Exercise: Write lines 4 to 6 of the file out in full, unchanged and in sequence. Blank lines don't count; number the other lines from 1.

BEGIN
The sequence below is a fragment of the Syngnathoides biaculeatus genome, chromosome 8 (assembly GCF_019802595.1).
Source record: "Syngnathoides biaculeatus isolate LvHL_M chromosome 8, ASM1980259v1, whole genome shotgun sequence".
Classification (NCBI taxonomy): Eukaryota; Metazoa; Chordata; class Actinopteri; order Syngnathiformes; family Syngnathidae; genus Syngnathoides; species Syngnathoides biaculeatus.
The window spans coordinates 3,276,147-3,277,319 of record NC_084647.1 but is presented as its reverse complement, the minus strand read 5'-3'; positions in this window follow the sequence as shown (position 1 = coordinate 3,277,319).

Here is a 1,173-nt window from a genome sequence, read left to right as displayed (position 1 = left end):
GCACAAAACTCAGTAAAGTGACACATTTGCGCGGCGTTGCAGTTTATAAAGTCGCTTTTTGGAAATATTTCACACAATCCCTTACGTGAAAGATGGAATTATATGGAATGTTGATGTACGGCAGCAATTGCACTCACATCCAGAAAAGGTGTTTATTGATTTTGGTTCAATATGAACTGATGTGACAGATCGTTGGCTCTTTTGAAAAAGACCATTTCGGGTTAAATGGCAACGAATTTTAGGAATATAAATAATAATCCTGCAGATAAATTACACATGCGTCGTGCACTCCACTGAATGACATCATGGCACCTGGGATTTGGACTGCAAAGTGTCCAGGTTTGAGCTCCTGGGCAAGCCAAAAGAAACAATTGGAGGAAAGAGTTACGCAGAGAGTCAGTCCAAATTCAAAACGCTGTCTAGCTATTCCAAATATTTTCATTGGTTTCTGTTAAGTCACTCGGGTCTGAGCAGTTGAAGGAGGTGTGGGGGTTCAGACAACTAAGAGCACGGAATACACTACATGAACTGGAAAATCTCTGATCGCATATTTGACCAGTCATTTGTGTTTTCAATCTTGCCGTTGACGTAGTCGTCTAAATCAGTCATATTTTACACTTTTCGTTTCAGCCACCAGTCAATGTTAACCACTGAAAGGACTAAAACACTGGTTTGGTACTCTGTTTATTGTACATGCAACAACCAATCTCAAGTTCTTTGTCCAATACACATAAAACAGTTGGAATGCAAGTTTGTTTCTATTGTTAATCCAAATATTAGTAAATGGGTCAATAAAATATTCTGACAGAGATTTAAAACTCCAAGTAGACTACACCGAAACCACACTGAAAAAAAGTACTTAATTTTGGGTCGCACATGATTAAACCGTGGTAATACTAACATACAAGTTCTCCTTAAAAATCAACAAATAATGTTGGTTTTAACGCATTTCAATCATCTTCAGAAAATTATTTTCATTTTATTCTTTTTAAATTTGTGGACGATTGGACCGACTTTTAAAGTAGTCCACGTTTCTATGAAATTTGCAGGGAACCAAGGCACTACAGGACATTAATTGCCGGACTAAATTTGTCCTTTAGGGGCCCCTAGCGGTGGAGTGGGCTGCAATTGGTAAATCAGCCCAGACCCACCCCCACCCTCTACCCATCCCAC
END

The window spans coordinates 3,276,147-3,277,319 of record NC_084647.1 but is presented as its reverse complement, the minus strand read 5'-3'; positions in this window follow the sequence as shown (position 1 = coordinate 3,277,319).

Here is a 1,173-nt window from a genome sequence, read left to right as displayed (position 1 = left end):
GCACAAAACTCAGTAAAGTGACACATTTGCGCGGCGTTGCAGTTTATAAAGTCGCTTTTTGGAAATATTTCACACAATCCCTTACGTGAAAGATGGAATTATATGGAATGTTGATGTACGGCAGCAATTGCACTCACATCCAGAAAAGGTGTTTATTGATTTTGGTTCAATATGAACTGATGTGACAGATCGTTGGCTCTTTTGAAAAAGACCATTTCGGGTTAAATGGCAACGAATTTTAGGAATATAAATAATAATCCTGCAGATAAATTACACATGCGTCGTGCACTCCACTGAATGACATCATGGCACCTGGGATTTGGACTGCAAAGTGTCCAGGTTTGAGCTCCTGGGCAAGCCAAAAGAAACAATTGGAGGAAAGAGTTACGCAGAGAGTCAGTCCAAATTCAAAACGCTGTCTAGCTATTCCAAATATTTTCATTGGTTTCTGTTAAGTCACTCGGGTCTGAGCAGTTGAAGGAGGTGTGGGGGTTCAGACAACTAAGAGCACGGAATACACTACATGAACTGGAAAATCTCTGATCGCATATTTGACCAGTCATTTGTGTTTTCAATCTTGCCGTTGACGTAGTCGTCTAAATCAGTCATATTTTACACTTTTCGTTTCAGCCACCAGTCAATGTTAACCACTGAAAGGACTAAAACACTGGTTTGGTACTCTGTTTATTGTACATGCAACAACCAATCTCAAGTTCTTTGTCCAATACACATAAAACAGTTGGAATGCAAGTTTGTTTCTATTGTTAATCCAAATATTAGTAAATGGGTCAATAAAATATTCTGACAGAGATTTAAAACTCCAAGTAGACTACACCGAAACCACACTGAAAAAAAGTACTTAATTTTGGGTCGCACATGATTAAACCGTGGTAATACTAACATACAAGTTCTCCTTAAAAATCAACAAATAATGTTGGTTTTAACGCATTTCAATCATCTTCAGAAAATTATTTTCATTTTATTCTTTTTAAATTTGTGGACGATTGGACCGACTTTTAAAGTAGTCCACGTTTCTATGAAATTTGCAGGGAACCAAGGCACTACAGGACATTAATTGCCGGACTAAATTTGTCCTTTAGGGGCCCCTAGCGGTGGAGTGGGCTGCAATTGGTAAATCAGCCCAGACCCACCCCCACCCTCTACCCATCCCAC